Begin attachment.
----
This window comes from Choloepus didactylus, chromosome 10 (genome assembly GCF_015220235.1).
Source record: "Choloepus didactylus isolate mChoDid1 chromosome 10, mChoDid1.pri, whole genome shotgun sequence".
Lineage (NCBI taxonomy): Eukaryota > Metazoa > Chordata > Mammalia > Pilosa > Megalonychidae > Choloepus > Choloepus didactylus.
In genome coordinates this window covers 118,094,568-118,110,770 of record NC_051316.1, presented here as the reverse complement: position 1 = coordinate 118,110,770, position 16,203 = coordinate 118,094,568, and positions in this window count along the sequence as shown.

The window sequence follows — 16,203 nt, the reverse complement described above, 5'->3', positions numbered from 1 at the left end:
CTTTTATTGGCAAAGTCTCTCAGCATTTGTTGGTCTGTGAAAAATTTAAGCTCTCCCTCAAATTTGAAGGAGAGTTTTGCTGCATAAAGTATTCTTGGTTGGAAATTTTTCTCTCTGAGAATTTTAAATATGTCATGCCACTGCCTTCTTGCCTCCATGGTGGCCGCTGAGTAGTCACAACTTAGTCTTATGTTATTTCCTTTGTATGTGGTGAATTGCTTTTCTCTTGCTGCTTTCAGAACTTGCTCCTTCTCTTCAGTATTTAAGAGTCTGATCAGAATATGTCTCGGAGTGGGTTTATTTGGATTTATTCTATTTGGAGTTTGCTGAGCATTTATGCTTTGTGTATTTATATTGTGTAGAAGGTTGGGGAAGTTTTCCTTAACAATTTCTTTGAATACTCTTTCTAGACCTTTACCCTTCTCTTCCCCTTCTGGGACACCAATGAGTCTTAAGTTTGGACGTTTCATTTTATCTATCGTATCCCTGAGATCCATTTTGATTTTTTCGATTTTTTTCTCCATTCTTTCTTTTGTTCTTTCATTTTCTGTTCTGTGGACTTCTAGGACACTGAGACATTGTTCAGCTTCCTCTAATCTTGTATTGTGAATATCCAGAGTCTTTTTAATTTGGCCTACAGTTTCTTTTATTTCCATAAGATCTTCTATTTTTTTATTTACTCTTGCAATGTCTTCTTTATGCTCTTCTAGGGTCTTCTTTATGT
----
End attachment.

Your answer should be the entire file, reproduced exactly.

This window comes from Choloepus didactylus, chromosome 10 (genome assembly GCF_015220235.1).
Source record: "Choloepus didactylus isolate mChoDid1 chromosome 10, mChoDid1.pri, whole genome shotgun sequence".
Lineage (NCBI taxonomy): Eukaryota > Metazoa > Chordata > Mammalia > Pilosa > Megalonychidae > Choloepus > Choloepus didactylus.
In genome coordinates this window covers 118,094,568-118,110,770 of record NC_051316.1, presented here as the reverse complement: position 1 = coordinate 118,110,770, position 16,203 = coordinate 118,094,568, and positions in this window count along the sequence as shown.

The window sequence follows — 16,203 nt, the reverse complement described above, 5'->3', positions numbered from 1 at the left end:
CTTTTATTGGCAAAGTCTCTCAGCATTTGTTGGTCTGTGAAAAATTTAAGCTCTCCCTCAAATTTGAAGGAGAGTTTTGCTGCATAAAGTATTCTTGGTTGGAAATTTTTCTCTCTGAGAATTTTAAATATGTCATGCCACTGCCTTCTTGCCTCCATGGTGGCCGCTGAGTAGTCACAACTTAGTCTTATGTTATTTCCTTTGTATGTGGTGAATTGCTTTTCTCTTGCTGCTTTCAGAACTTGCTCCTTCTCTTCAGTATTTAAGAGTCTGATCAGAATATGTCTCGGAGTGGGTTTATTTGGATTTATTCTATTTGGAGTTTGCTGAGCATTTATGCTTTGTGTATTTATATTGTGTAGAAGGTTGGGGAAGTTTTCCTTAACAATTTCTTTGAATACTCTTTCTAGACCTTTACCCTTCTCTTCCCCTTCTGGGACACCAATGAGTCTTAAGTTTGGACGTTTCATTTTATCTATCGTATCCCTGAGATCCATTTTGATTTTTTCGATTTTTTTCTCCATTCTTTCTTTTGTTCTTTCATTTTCTGTTCTGTGGACTTCTAGGACACTGAGACATTGTTCAGCTTCCTCTAATCTTGTATTGTGAATATCCAGAGTCTTTTTAATTTGGCCTACAGTTTCTTTTATTTCCATAAGATCTTCTATTTTTTTATTTACTCTTGCAATGTCTTCTTTATGCTCTTCTAGGGTCTTCTTTATGT